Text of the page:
Plant Spotlight: Gomphrena

It’s time to give another plant the spotlight, sing its praises, and discuss its drawbacks. This week I chose gomphrena, or globe amaranth, as it is also known. You may remember that I included gomphrena as one of my favorite cut flowers in my Playing Favorites post in August, and I thought it was time to dive deeper into why this wonderful plant made the list. So, let’s dig in and discover what there is to love about these beautiful flowers.

It’s Time to Turn the Spotlight on Gomphrena
Gomphrena Is One of My Favorite Cut Flowers

A member of the Amaranthaceae family, these clover look-alikes have been gracing cutting gardens since the early 1700s. Their papery petals are bundles of bracts or modified leaves supporting tiny flowers. The globe shape is reminiscent of gumballs perched atop stems in the garden, and one can imagine that Willy Wonka would have enjoyed these. Gomphrena can be split into two species with different growth habits: Gomphrena globosa, which tends to have shorter, branching stems, and Gomphrena haageana, with its longer, stronger stems.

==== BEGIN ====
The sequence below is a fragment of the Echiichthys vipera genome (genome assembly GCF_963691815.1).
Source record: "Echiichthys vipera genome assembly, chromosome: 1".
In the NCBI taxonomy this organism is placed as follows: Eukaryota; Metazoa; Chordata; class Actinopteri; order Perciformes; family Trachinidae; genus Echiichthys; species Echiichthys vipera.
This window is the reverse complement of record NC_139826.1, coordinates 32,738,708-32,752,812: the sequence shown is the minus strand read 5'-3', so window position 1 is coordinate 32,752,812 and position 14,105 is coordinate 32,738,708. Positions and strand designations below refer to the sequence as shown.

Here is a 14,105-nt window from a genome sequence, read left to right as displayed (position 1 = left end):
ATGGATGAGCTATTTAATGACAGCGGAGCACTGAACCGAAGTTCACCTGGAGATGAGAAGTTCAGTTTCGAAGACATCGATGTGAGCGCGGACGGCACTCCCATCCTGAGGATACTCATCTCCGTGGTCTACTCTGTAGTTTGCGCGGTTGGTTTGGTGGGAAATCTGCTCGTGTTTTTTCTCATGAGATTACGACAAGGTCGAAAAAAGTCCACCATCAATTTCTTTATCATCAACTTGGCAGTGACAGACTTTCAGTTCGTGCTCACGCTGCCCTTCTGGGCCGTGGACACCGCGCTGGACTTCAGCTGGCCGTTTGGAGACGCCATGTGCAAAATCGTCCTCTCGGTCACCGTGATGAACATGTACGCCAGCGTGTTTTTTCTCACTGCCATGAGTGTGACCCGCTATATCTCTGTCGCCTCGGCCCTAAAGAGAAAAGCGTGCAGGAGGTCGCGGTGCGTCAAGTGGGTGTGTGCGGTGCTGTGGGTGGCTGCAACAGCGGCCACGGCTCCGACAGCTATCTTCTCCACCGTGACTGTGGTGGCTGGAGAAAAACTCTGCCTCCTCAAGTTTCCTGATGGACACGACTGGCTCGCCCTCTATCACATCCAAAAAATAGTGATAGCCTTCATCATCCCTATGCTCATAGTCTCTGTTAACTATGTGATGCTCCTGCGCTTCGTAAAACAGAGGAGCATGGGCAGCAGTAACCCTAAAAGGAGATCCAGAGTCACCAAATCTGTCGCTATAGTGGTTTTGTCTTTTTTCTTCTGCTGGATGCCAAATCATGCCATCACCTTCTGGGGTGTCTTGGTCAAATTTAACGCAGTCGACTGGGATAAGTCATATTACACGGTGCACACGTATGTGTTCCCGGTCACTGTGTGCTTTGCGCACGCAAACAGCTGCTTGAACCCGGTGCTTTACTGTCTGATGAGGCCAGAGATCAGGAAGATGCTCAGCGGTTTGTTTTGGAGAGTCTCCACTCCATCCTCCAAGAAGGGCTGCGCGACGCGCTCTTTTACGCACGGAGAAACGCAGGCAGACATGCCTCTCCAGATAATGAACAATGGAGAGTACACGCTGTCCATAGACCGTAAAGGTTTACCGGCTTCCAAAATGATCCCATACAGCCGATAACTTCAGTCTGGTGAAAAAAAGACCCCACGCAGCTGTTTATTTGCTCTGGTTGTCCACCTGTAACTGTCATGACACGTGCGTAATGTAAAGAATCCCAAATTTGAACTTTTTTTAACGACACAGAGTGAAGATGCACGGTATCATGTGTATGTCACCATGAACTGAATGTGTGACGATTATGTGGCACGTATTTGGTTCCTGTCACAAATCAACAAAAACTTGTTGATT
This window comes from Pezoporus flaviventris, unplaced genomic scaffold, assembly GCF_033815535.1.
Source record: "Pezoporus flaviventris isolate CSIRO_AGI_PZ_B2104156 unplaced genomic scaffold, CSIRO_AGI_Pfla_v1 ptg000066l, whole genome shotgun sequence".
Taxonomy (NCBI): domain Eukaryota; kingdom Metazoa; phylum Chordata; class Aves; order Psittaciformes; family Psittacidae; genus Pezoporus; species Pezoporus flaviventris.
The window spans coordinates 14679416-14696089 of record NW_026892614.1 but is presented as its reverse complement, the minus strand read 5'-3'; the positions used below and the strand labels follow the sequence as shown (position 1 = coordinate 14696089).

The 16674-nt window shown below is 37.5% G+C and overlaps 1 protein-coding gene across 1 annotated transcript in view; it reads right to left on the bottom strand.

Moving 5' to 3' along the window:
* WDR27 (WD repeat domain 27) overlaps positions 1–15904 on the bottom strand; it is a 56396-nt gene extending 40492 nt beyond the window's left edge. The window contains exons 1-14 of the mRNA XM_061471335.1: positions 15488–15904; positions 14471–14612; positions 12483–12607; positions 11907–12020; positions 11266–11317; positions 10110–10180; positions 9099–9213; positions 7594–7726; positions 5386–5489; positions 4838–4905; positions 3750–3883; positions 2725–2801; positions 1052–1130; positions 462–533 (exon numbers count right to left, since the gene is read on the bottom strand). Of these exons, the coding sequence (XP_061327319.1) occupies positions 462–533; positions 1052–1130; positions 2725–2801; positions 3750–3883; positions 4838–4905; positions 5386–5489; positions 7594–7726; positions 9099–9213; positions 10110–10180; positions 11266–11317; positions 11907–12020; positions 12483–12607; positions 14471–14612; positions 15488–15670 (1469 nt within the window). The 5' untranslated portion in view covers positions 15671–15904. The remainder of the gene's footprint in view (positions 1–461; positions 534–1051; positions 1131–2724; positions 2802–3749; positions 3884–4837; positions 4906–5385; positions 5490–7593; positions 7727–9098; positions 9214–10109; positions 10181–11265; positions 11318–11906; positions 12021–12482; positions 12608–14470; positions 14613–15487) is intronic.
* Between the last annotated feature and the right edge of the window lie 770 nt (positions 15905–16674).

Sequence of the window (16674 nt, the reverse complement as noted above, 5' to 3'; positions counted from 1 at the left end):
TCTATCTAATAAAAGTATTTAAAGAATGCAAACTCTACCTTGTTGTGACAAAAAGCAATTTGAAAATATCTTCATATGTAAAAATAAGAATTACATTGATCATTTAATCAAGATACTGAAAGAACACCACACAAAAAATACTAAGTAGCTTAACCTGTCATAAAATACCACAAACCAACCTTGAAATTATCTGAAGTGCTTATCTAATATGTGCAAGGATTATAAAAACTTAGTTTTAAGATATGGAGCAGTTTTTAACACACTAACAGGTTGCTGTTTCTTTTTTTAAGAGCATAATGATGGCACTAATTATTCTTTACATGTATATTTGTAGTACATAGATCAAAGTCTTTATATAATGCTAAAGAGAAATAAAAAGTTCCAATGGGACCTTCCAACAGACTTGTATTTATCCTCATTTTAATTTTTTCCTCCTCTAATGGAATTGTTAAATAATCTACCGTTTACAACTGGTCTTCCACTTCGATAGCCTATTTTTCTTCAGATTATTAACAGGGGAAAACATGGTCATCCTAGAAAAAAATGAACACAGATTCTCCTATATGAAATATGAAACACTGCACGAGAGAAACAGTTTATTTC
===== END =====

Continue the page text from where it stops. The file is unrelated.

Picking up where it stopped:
Gomphrena Are Clover Look-Alikes
The Papery Petals Are Bundles of Bracts or Modified Leaves
Gomphrena Blooming in the Garden

These flowers are considered annuals in all zones other than 9 and 10, although they can self-sow in the garden if given a chance. They are sun lovers who prefer to be planted in full sun (at least six hours per day) and are drought-tolerant once established. Gomphrena is also deer and rabbit resistant (although if hungry enough, no plant is genuinely resistant). Relatively easy to germinate, grow, and maintain, these flowers are a gardener’s dream.

These Flowers Are a Gardener’s Dream Being Easy to Germinate, Grow, and Maintain (Photo Taken at the Local YMCA Community Garden)